COVID-19 spikes in east Jerusalem due to ongoing Green Line crossings

Some 2,698 confirmed cases of the novel coronavirus confirmed in the West Bank – a sharp rise in numbers compared to the first wave

Wadi al-Joz in east Jerusalem (photo credit: V_KATSON/WIKIMEDIA COMMONS)
Wadi al-Joz in east Jerusalem
 The increase of coronavirus casesin east Jerusalem is likely due to the continued movement of Palestinian workers across the Green Line into Israel, a senior IDF officer told The Jerusalem Post on Tuesday.
“Unlike the first wave, we are seeing a lot of sick [people in east Jerusalem] because of the coming and going of Palestinians into Jerusalem and going back to their homes” in the West Bank, said Col. Itai Levi, commander of Home Front Command’s Jerusalem and Center District. Home Front Command works closely with civilian emergency-response services.
As of Tuesday afternoon, there were 2,698 cases of coronavirus in the West Bank and east Jerusalem, including an increase of 255 new cases confirmed since Monday, according to Palestinian Authority government spokesperson Ibrahim Milhim
The current wave of the novel coronavirus has spread across the West Bank, with large spikes in Nablus, Hebron, Bethlehem and Ramallah.
Nine Palestinians have died from COVID-19, including a 44-year-old Hebron resident on Tuesday. Five east Jerusalem residents have died.
During the first wave of the pandemic, Palestinians working in healthcare, agriculture and construction were barred from traveling through checkpoints. They were allowed entry into Israel only if they agreed to remain for several months.
As coronavirus restrictions eased due to a decrease in numbers of infected people, crossings were once again opened. But with numbers rising, the Coordinator of Government Activities in the Territories last week said crossings would close, and workers in Israel would only be permitted to return on July 16.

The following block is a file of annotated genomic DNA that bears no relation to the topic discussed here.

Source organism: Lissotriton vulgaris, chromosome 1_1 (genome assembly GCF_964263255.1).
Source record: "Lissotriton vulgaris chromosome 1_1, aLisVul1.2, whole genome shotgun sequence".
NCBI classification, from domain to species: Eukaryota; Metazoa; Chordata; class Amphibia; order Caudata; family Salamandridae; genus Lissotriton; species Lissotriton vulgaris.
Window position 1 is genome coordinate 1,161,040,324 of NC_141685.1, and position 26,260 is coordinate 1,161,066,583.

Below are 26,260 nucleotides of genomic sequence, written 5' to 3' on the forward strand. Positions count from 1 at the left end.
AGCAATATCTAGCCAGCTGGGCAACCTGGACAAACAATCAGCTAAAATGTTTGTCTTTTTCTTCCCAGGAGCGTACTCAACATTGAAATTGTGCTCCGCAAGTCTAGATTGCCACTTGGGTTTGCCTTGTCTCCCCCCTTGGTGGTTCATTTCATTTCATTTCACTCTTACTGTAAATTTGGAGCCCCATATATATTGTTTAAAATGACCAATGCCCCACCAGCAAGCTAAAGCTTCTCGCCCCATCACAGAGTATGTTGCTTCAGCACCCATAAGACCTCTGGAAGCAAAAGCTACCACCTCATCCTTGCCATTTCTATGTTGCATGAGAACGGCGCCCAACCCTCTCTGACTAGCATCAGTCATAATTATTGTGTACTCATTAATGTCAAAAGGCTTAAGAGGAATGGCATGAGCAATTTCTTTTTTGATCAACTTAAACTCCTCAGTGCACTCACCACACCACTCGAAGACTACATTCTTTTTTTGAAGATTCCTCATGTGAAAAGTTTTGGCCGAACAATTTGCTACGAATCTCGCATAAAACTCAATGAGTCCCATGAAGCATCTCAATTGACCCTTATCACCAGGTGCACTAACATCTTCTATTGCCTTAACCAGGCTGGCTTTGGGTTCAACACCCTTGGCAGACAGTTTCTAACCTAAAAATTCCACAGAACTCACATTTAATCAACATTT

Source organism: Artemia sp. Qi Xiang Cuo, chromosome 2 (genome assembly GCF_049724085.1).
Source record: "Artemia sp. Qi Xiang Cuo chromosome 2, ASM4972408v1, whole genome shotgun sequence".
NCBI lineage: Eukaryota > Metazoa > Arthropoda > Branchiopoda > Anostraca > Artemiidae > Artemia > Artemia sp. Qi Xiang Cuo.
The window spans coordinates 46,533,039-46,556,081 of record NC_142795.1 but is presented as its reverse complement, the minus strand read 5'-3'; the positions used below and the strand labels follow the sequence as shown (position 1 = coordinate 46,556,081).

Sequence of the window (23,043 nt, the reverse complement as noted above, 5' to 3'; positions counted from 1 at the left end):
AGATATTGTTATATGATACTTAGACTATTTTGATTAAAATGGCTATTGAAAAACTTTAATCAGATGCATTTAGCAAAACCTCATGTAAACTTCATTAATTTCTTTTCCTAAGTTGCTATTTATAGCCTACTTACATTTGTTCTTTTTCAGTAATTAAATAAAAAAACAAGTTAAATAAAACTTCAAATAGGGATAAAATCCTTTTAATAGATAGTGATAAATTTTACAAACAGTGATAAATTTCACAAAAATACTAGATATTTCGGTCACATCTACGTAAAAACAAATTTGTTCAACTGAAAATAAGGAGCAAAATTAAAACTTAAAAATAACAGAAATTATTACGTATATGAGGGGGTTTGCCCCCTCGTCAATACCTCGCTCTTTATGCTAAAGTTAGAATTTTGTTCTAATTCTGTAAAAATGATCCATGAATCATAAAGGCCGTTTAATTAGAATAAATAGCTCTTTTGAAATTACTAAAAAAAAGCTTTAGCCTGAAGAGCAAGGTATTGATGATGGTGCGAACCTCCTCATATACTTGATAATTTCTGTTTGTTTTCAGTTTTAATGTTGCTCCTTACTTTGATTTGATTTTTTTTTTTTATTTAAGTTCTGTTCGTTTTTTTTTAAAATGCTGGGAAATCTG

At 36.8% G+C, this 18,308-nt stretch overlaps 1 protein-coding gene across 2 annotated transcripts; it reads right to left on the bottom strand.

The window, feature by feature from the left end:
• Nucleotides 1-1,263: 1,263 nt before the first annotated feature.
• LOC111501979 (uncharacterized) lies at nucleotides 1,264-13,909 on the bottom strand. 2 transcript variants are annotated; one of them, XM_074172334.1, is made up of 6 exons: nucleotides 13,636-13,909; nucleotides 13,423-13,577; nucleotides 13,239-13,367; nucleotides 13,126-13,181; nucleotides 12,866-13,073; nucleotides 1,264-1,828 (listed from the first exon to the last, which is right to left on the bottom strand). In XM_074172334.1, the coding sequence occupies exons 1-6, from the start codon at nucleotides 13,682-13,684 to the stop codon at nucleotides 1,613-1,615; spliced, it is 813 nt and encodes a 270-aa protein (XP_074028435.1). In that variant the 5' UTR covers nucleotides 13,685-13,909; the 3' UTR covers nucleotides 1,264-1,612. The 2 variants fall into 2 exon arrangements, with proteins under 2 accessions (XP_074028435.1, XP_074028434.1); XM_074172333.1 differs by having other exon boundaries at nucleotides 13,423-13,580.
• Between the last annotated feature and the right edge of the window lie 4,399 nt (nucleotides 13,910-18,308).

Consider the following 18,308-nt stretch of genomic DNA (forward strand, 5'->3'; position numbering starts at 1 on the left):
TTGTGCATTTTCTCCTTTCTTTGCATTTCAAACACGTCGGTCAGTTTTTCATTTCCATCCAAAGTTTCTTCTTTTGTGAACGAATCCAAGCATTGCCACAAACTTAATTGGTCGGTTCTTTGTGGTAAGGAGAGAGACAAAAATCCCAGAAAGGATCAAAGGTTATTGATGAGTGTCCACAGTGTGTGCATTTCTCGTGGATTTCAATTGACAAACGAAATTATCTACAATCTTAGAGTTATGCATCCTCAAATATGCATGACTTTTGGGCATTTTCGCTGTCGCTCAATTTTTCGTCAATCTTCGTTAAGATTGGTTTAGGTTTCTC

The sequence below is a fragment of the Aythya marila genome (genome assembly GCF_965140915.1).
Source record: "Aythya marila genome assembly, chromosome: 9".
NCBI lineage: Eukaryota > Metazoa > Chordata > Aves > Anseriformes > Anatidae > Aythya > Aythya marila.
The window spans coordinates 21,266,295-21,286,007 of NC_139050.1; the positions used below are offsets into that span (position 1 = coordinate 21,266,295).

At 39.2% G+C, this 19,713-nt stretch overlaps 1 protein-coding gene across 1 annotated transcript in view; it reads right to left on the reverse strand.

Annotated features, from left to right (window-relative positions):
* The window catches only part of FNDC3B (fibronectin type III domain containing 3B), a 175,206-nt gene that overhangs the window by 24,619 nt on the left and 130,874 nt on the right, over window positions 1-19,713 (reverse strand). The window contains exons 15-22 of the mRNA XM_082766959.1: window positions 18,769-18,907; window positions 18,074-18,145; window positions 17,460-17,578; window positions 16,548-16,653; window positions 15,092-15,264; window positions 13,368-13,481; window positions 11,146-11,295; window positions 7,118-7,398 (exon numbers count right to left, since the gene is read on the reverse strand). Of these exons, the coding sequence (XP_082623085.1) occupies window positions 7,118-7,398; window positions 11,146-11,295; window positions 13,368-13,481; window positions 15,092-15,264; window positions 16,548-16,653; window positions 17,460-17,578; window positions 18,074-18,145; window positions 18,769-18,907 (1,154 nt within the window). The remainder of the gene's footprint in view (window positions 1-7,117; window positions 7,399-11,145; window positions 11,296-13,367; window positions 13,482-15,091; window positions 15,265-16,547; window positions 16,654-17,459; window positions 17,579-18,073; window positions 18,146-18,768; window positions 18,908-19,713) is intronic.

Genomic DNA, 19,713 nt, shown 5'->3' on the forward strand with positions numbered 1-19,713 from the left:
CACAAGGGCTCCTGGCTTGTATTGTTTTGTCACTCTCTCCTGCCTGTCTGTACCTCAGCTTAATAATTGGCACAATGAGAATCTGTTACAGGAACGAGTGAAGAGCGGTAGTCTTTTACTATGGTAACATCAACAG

“It is hard to check everyone at the checkpoints when there are thousands of people coming in every day,” said Levi, who is responsible for Jerusalem and 33 other municipalities, a total of some 2.6 million civilians.
“Wherever there are more gatherings, and whenever the recommendations of social distancing, wearing a mask and hygiene are not kept, we will see a rise in the number of cases,” he told the Post.
Israel has seen a sharp spike in confirmed cases over the past month, with 714 new cases diagnosed over the past 24 hours, including 46 in serious condition.
Unlike the first wave, which saw specific communities in the country seemingly hit harder than others, the second wave has seen cases across the entire country.
As such, Home Front Command and the IDF Operations Division have prepared plans for significant outbreaks in cities across the country and in Bedouin villages and towns that have had a spike in cases.
The IDF is continuing to run five coronavirus facilities – two for quarantining individuals and three others for coronavirus patients. There are three facilities under Levi’s command – two for quarantine and one for diagnosed patients.
Unlike during the first wave, municipalities will work alongside Home Front Command and will have a larger role in the fight against the virus, using a municipal control and regulation system starting in August, Levi told the Post.
The system developed by the Weizmann Institute will be able to differentiate between various neighborhoods, street by street, in different cities and identify clusters of the virus before a larger outbreak occurs.
With the system, every municipality will be able to know who has the virus, and they would then be able to determine whether someone would need to be quarantined in a state-run facility, be transported to a hospital or could self-quarantine at home.
“This is something that we learned from the first wave,” Levi said. “It’s important to say that the municipalities are ready for this. We have trained them for this – it doesn’t matter if its rockets or a pandemic – the municipalities can handle this.”
With numbers rising, it is clear that Israel will continue to contend with the virus for at least the next year, he said.
“It hasn’t ended and won’t end for the next while,” Levi said.